What Is Cat Diabetes
So what is cat diabetes? Basically a disorder wherein the body cannot properly control its levels and distribution of sugars, due to either a lack of insulin or a reduced sensitivity to insulin by certain body cells.
The diabetes disorder is pretty much the same in cats as it is in humans, and also dogs.
Sugar is the medium that the body uses at a cellular level to produce energy, which of course is vital for life. When we humans eat our food it is not necessarily all taken in as sugar, and indeed it is better for our health if it is not, but our bodies are able to change types of food from one to another, and much digested and absorbed food is distributed around the body as sugar in the blood.
It is essential, however that the actual concentration of sugar in the blood stays within certain fairly narrow limits otherwise there are adverse effects on our physiology.
The system is much the same for cats but whereas we eat a diet of protein, carbohydrates and fats, cats eat mostly protein in the form of meat or fish.
They still, however, convert some of this food into sugar which is transported via the bloodstream and utilised in the organs to produce energy.
As it’s essential to control the amount of sugar in the blood we (and cats) have a mechanism that uses the hormone insulin, to remove excess sugar from the blood, and, if it’s not immediately used up in energy production it gets stored in the body as fat.
So your cat, just like ourselves, needs sufficient insulin to provide for enough sugar in the blood but not too much.
In diabetes type 1 there isn’t sufficient insulin produced in the pancreas for normal blood sugar control and hence, if the condition is left untreated the blood sugar concentration tends to rise, and the situation will gradually get worse with characteristic signs and symptoms.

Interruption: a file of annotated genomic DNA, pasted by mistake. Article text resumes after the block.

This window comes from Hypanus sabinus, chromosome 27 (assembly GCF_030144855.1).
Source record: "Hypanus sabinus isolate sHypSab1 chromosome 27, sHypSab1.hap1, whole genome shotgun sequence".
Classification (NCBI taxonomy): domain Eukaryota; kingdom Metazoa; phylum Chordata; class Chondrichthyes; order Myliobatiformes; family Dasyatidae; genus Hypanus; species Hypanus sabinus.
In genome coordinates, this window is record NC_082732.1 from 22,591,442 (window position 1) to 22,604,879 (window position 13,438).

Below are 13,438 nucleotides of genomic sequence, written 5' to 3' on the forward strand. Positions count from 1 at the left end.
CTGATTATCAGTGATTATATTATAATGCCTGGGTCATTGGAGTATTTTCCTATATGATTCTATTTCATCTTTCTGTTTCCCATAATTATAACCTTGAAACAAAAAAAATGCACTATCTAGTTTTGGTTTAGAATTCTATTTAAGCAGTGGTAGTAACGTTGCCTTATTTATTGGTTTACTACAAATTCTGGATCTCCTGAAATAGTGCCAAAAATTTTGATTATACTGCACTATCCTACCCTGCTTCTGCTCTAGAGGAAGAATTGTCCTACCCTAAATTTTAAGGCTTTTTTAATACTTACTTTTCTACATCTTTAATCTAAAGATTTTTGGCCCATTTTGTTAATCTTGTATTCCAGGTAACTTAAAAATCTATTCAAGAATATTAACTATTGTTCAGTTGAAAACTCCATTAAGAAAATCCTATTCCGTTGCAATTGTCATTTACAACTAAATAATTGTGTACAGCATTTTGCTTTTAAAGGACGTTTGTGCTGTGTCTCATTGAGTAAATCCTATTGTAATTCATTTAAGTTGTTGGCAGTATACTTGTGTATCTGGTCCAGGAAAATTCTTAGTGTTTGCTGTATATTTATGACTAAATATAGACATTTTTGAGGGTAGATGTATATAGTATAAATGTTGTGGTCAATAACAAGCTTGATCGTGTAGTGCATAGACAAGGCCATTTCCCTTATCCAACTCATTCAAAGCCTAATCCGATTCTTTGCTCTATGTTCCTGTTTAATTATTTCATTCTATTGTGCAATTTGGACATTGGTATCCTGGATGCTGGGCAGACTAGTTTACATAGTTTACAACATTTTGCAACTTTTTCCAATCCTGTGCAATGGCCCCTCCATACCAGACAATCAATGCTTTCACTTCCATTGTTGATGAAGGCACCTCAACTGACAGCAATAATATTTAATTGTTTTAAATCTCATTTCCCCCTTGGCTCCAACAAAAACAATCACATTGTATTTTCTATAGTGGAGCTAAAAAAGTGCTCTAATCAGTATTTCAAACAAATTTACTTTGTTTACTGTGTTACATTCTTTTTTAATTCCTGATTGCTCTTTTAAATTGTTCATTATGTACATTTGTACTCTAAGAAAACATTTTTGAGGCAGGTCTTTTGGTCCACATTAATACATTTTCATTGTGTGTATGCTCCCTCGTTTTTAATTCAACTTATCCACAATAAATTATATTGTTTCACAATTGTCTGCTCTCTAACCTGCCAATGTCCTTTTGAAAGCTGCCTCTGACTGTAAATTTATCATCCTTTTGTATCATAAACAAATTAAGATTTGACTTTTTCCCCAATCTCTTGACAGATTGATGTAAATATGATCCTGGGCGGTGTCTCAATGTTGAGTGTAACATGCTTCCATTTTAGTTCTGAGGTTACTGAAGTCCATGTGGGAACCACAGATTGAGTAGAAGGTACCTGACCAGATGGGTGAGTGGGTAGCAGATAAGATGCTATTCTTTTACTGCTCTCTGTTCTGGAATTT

Sugar levels build up in the bloodstream and the body tries to remove some of the excess sugar in the urine causing the kidneys to work overtime.
This leads to greater need for water to allow the kidneys to function, and hence increased thirst.
As sugar isn’t being moved into body tissues and cells adequately because of lack of insulin, they are starved of nutrients causing body fat reserves to break down and subsequently even muscle tissue to be similarly affected in an attempt to provide nutrients.
This leads to loss of weight and wasting of muscles as time goes by unless insulin can be restored.
Thus diabetes is a chronic, i.e. long term condition due to hormonal insufficiency or an insensitivity to the hormone insulin which has general knock-on effects throughout the body unless treatment is given to restore blood sugar balance.
So what what causes cat diabetes? We believe it is a western couch potato lifestyle and poor diet. Your cat has evolved to be a meat eater and not a carbohydrate eater. So manufactured cat foods with high carbohydrate content and poor quality animal protein, we believe is the main cause.
Fortunately this is fairly easy to do and many diabetic cats live fairly normal lives with adequate care.
The question what is cat diabetes is normally asked with a feeling of dread but with good management many cats have been known to go into remission.